Why Festivals? We can think of rhythm as occurring in ever-widening circles surrounding our child. The infant begins by imitating, by entraining their body rhythms to ours. The baby begins to learn a wider circle of rhythm through living within the firm yet flexible daily rhythms we set. The pre-schooler can know a wider circle of rhythm by perhaps attending a weekly play group and story-hour at the library. The celebration of Festivals offers our children, and ourselves, the opportunity to experience the rhythm of the Earth herself, as we step into this wide, wide circle around the sun.
In earlier times, children were raised within the agricultural calendar. In this way they had the opportunity to live within, and to know in their bodies, long chains of sequences. They knew the steps in a process, and learned the lesson to persist until the goal was attained. From planting a seed and persisting through till harvest, or caring for a new lamb, through shearing, carding, spinning & weaving, these children had an inborn sense of sequencing. In our technological lives which are fractured by phones ringing, screens flashing, and a thousand distractions, it can be difficult for children to have a sense of the long rhythms of life, and the step by step sequences these rhythms involve. To celebrate seasonal Festivals gives our children an opportunity to live these long rhythms, the rhythms of the earth and sun. These children will begin to know the long, slow sequences of their own human lives.
Can you give us a sense of the most important aspects of indoor play in the Waldorf home?
Play lays a foundation for all areas of human experience, physical, social, emotional, mental and spiritual. Because all these areas are interwoven, it is difficult to separate out what might be most important. Perhaps most important is the parents’ understanding of the necessity of creative play, and that the adult creates both enough time and enough space for “deep play” to occur!
Let’s begin by looking at what creative play is not. It is not commercially-driven, not limited by media images and does not require specific toys or props. It is not organized by adults, not coached and instructed. It does not require interaction with a screen. It is not advertised to increase your child’s brain development, vocabulary or musical ability. It is not sold as “enrichment.” Like enriched flour, something vital, nourishing and alive is missing: the child’s own creative force.
Creative play is the birthright of every human being and it is an ancient activity in which all mammals participate . The finest brain development, physical growth, social skills acquisition, emotional groundedness and intellectual capacity is nurtured by creative play. What are the necessary ingredients for this sort of play? First a parent who respects the power of play. Then the sky, and your own imagination, is the limit. Fort-making material is essential: old sheets, the dining table, pillows, scarves, clothespins. Open-ended toys are helpful, as props for the imagination. If the toy plays itself, or sings to your child or gives instructions, it is the wrong toy. Wooden blocks, dress-ups, soft dolls, wooden cars and boats, dolls small enough to drive this equipment, a simple toy-house with people and animals to live in it; all of these toys ask the child to step into the center and create worlds out of their own imagination. As the child grows, the stories they spin evolve into epic tales. These become the tale of their own journey into self-hood. Through play the child creates herself!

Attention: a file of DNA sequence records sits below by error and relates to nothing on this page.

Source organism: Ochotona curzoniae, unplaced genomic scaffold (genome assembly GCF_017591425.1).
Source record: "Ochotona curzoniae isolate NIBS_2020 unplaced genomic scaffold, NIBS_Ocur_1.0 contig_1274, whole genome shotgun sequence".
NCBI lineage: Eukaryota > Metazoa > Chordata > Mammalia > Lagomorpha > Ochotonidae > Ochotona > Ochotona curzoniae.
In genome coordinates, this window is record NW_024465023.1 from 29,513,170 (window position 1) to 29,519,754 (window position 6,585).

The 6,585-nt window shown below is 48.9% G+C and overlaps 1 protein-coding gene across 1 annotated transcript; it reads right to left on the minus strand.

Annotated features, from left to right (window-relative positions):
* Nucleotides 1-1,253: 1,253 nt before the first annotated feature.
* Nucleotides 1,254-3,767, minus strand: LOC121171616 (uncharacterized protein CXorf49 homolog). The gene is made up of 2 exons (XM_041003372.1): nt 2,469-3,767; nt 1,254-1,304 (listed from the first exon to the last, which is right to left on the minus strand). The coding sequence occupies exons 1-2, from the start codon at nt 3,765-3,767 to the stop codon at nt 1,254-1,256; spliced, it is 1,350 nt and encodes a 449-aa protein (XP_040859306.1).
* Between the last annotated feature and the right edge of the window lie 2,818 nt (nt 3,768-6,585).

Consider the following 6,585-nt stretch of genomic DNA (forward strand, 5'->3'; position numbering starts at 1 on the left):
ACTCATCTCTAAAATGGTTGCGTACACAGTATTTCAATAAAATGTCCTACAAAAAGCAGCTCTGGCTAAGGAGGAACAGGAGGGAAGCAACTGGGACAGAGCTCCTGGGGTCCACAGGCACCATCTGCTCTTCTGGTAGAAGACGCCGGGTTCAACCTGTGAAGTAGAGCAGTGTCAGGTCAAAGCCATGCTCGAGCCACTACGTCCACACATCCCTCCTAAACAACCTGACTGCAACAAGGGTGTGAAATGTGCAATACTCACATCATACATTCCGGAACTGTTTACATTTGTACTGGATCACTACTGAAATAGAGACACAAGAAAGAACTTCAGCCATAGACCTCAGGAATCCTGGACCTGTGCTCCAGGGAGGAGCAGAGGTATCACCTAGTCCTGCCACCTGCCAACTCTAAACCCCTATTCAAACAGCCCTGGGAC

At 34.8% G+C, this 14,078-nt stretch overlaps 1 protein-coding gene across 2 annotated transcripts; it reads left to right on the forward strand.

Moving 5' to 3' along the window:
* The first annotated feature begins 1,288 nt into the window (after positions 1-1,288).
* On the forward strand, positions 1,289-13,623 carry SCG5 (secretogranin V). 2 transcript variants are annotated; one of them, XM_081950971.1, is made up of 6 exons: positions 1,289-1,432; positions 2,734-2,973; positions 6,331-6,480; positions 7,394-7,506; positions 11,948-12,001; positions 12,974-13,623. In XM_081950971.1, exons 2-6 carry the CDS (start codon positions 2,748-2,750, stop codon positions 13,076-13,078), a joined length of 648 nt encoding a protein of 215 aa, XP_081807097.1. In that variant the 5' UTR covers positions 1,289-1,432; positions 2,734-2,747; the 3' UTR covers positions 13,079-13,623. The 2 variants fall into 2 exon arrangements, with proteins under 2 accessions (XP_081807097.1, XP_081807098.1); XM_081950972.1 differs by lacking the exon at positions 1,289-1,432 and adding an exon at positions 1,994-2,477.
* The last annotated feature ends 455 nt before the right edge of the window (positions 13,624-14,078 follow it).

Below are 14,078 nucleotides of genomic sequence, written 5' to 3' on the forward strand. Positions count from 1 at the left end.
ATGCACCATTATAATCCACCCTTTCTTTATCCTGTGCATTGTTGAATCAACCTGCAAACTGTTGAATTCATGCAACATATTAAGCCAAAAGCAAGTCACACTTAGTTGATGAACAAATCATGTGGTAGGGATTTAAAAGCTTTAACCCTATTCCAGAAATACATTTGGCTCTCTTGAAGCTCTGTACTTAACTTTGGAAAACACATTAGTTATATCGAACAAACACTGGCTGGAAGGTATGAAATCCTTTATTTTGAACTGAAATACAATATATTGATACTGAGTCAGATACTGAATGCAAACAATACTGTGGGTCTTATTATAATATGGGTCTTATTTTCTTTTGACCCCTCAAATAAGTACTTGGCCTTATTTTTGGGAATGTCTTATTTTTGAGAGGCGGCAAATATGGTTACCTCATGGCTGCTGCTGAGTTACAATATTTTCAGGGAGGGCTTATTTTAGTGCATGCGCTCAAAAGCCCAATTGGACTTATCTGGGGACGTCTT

Can you give us a sense of the most important aspects of outdoor play in the Waldorf home?
All of the same self-building discussed above is true for outdoor play. In addition to this, outdoor play offers the child the opportunity to step into the long slow rhythms of the earth. The child readily comes to know their own bodied-ness when in intimate connection to the body of the earth. Running, swinging, jumping, creeping, sliding, kneeling, splashing, digging…all of this develops familiarity with and fullness “in the body.” The child develops strength, balance, agility, grace, flexibility, competence and confidence. This kind of “body-knowing” lays a foundation for all of these qualities to permeate the child’s whole being. Years later, the young person steps into the world with these capacities intact and readily available for the challenges and joys of life.
Sharifa Oppenheimer is the author of the best-selling book Heaven on Earth: A Handbook for Parents of Young Children. She also worked collaboratively to create What is a Waldorf Kindergarten, in which she introduces each subject and author. She was the founding teacher of the Charlottesville Waldorf School in Virginia, where she taught kindergarten for twenty-one years and served as day care director of the early-childhood program. She has helped develop new teachers through teacher-training programs at Sunbridge College in New York, and at Rudolf Steiner College near Sacramento as a master teacher offering practicum and internship opportunities. Recently she initiated a home-based kindergarten program, The Rose Garden. Sharifa also travels offering lectures and workshops to school and parent groups, encouraging each one to discover their own healthy, heartfelt Family Culture. Sharifa is the mother of three grown sons, who were educated in the Waldorf tradition. She lives in an enchanted forest in Virginia. Visit her at Our Heaven on Earth.